It all comes down to guns.
Children caught in the crossfire.
Take away the guns and maybe innocents like Tiffany and Brittany Coffland, 16-year-old twin sisters fatally shot by their father in their St. Charles home on Friday, would have survived.
I know. People are also stabbed and beaten to death.
But it is the availability to put one’s hand on a lethal weapon in a moment of fear, or hatred, or anger, or insanity that has resulted in so many Americans being killed.
At least 6,235 people were fatally shot by romantic partners from 2006 to 2014, according to FBI and state crime data analyzed by the Associated Press.
Illinois reported 38 such deaths but that number is an undercount — only the Chicago and Rockford police departments report to the FBI.
“This doesn’t happen in St. Charles,” a classmate of one of the murdered girls told a Chicago Sun-Times reporter.
But the truth is, it does happen in places just like St. Charles.
Randall Coffland fatally shot himself after killing his daughters and shooting is wife, Anjum Coffland, in the leg.
On a 911 call, the father could be heard shouting, apparently to his wife, “I want you to live and suffer like I did.”
This is the worst case of domestic violence that I can recall, and it shows why gun violence is more than urban America’s problem.
No one ever knows for sure what goes on behind someone else’s closed door, but it is obvious this was a troubled relationship.
Although married, the couple lived in separate apartments, with the girls living with their father in the St. Charles condo.
Police had been called to the home as recently as Feb. 9, after a report of a domestic problem, although that incident did not involve physical abuse.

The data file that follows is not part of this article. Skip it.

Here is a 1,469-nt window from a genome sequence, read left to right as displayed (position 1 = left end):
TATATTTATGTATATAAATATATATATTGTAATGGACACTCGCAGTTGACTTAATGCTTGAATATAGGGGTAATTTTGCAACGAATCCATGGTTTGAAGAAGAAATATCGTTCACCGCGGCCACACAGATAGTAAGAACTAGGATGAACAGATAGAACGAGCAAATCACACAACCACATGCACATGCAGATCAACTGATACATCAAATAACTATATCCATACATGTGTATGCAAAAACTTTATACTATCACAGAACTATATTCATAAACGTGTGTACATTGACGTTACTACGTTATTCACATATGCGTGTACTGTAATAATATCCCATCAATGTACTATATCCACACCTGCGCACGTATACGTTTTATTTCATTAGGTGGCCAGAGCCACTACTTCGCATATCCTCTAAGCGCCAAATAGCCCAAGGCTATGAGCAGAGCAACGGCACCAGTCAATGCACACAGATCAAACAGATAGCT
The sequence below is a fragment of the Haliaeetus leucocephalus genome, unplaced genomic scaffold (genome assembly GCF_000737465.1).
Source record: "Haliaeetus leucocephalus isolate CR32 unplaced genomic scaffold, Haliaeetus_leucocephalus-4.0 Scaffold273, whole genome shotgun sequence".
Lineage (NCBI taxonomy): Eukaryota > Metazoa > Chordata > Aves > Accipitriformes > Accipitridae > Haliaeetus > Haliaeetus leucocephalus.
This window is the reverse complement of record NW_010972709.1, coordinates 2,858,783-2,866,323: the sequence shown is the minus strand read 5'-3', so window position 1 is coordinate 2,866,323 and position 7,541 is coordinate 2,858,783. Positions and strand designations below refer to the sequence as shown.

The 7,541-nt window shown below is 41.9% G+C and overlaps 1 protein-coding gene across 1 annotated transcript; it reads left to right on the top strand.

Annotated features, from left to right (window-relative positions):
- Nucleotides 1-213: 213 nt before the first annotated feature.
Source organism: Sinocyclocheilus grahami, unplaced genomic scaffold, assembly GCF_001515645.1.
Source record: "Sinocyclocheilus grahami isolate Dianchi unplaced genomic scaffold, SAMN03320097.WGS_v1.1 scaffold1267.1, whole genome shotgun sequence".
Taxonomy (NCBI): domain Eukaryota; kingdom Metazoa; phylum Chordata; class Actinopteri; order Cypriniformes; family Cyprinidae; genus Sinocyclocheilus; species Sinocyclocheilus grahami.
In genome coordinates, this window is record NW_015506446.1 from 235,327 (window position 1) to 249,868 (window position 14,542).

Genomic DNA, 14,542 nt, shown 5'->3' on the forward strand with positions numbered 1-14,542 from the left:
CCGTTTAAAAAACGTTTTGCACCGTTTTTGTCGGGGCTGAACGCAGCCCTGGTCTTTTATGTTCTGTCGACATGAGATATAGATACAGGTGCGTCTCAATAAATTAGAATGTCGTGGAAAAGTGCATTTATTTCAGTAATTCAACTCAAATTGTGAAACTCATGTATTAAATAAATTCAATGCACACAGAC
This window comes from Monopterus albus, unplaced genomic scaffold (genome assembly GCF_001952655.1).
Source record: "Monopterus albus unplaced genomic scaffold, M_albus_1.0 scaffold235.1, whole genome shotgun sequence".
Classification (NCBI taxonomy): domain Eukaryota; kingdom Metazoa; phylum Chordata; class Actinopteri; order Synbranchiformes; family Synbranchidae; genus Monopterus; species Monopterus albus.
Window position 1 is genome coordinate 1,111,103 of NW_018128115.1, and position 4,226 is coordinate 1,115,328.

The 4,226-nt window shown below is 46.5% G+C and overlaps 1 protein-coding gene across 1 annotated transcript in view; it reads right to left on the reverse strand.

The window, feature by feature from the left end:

On Friday, police found two 9 mm handguns at the condo. The guns were apparently legal because Randall Coffland had a valid firearm’s owner’s identification card, according to police.
But what if the guns had not been there on Friday?
What if the police had been required to ask the firearms owner to surrender any guns after the first domestic incident report?
In 2014, the Supreme Court ruled that people convicted of minor domestic violence offenses can be barred from possessing guns, even in states where no proof of physical violence is required to support the domestic violence charge.
That ruling made a lot of sense.
An estimated 4.5 million women have been bullied with guns by abusive partners, the “Trace,” an independent nonprofit news organization, reported.
While federal law bars domestic abusers from owning guns, the enforcement is left up to states.
Unfortunately, many of us tend to underestimate the dangers of domestic violence.
In real life, you just don’t expect a father to become so unhinged he would do what Coffland did.
But according to an Associated Press summary of domestic-related homicides, “current wives and girlfriends comprised nearly 75 percent of all victims in fatal domestic shootings. Overall, women were the victims in more than four out of every five of these types of incidents.”
A couple of years ago, a professor at Northwestern University’s Feinberg School of Medicine conducted research that could help identify domestic abusers who are likely to suddenly murder a family member or partner.
“The domestic murderers were at a much, much higher rate of psychotic mental illness than the non-domestic murderers,” researcher Robert Hanlon found.
“They also were marginally less likely to have a history of prior felony convictions,” the researchers noted.
Unfortunately, there is no way to tell when an abuser will snap.
What we do know is that if there is a gun in the home, there is a higher risk of domestic homicide.
For help: Call the State of Illinois Domestic Violence Hotline: 877-863-6338.Tweets by @MaryMitchellCST